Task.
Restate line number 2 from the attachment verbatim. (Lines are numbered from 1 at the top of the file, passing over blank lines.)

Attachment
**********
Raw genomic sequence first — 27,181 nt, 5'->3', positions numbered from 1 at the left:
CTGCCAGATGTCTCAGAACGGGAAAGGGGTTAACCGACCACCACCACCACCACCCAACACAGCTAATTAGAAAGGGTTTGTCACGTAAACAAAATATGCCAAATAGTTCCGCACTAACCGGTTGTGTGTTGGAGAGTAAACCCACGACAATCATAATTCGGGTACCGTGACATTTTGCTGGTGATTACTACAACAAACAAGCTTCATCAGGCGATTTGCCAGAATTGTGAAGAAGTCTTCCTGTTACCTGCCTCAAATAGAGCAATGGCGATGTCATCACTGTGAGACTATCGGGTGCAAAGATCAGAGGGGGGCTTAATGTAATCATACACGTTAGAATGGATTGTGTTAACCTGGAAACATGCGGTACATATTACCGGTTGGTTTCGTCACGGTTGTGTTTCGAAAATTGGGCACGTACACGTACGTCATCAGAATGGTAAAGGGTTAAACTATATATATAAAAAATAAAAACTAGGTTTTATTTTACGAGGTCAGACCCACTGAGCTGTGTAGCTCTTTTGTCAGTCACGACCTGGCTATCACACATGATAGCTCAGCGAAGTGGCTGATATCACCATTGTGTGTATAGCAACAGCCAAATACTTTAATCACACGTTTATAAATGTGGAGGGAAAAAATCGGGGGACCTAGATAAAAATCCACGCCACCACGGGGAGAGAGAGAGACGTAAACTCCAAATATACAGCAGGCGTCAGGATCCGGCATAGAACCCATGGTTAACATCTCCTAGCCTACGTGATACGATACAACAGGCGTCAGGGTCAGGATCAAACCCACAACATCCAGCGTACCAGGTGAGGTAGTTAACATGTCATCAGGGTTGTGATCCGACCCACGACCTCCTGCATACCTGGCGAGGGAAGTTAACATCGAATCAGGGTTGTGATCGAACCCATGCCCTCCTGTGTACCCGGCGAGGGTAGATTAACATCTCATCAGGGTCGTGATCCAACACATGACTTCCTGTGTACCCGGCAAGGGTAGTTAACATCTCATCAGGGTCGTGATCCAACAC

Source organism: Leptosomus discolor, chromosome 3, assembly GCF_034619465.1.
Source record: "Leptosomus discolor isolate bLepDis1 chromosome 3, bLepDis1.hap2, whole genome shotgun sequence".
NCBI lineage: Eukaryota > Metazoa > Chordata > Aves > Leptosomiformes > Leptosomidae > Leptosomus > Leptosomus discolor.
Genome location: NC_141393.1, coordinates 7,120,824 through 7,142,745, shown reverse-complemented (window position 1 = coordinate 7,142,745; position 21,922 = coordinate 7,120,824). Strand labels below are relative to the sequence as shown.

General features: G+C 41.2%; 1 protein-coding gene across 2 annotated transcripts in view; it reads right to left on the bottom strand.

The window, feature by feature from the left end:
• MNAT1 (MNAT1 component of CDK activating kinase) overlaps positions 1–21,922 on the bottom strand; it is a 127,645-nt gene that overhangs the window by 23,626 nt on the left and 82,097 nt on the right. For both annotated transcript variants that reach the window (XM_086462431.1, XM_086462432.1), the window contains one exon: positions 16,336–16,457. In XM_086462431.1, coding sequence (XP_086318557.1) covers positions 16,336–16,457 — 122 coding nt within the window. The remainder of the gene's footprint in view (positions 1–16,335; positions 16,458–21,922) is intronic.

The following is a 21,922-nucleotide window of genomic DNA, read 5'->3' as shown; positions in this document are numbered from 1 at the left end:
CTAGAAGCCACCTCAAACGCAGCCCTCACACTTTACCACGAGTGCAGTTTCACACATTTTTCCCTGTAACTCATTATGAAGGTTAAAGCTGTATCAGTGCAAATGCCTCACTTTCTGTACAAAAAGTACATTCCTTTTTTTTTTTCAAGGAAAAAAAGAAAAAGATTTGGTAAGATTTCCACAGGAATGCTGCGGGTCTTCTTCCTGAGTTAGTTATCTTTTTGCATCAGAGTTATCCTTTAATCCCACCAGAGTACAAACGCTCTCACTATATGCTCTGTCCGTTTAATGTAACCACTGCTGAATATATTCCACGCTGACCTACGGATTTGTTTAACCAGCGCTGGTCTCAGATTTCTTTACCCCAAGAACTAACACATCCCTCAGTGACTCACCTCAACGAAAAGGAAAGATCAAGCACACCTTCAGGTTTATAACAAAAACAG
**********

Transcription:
CTGCCAGATGTCTCAGAACGGGAAAGGGGTTAACCGACCACCACCACCACCACCCAACACAGCTAATTAGAAAGGGTTTGTCACGTAAACAAAATATGCCAAATAGTTCCGCACTAACCGGTTGTGTGTTGGAGAGTAAACCCACGACAATCATAATTCGGGTACCGTGACATTTTGCTGGTGATTACTACAACAAACAAGCTTCATCAGGCGATTTGCCAGAATTGTGAAGAAGTCTTCCTGTTACCTGCCTCAAATAGAGCAATGGCGATGTCATCACTGTGAGACTATCGGGTGCAAAGATCAGAGGGGGGCTTAATGTAATCATACACGTTAGAATGGATTGTGTTAACCTGGAAACATGCGGTACATATTACCGGTTGGTTTCGTCACGGTTGTGTTTCGAAAATTGGGCACGTACACGTACGTCATCAGAATGGTAAAGGGTTAAACTATATATATAAAAAATAAAAACTAGGTTTTATTTTACGAGGTCAGACCCACTGAGCTGTGTAGCTCTTTTGTCAGTCACGACCTGGCTATCACACATGATAGCTCAGCGAAGTGGCTGATATCACCATTGTGTGTATAGCAACAGCCAAATACTTTAATCACACGTTTATAAATGTGGAGGGAAAAAATCGGGGGACCTAGATAAAAATCCACGCCACCACGGGGAGAGAGAGAGACGTAAACTCCAAATATACAGCAGGCGTCAGGATCCGGCATAGAACCCATGGTTAACATCTCCTAGCCTACGTGATACGATACAACAGGCGTCAGGGTCAGGATCAAACCCACAACATCCAGCGTACCAGGTGAGGTAGTTAACATGTCATCAGGGTTGTGATCCGACCCACGACCTCCTGCATACCTGGCGAGGGAAGTTAACATCGAATCAGGGTTGTGATCGAACCCATGCCCTCCTGTGTACCCGGCGAGGGTAGATTAACATCTCATCAGGGTCGTGATCCAACACATGACTTCCTGTGTACCCGGCAAGGGTAGTTAACATCTCATCAGGGTCGTGATCCAACAC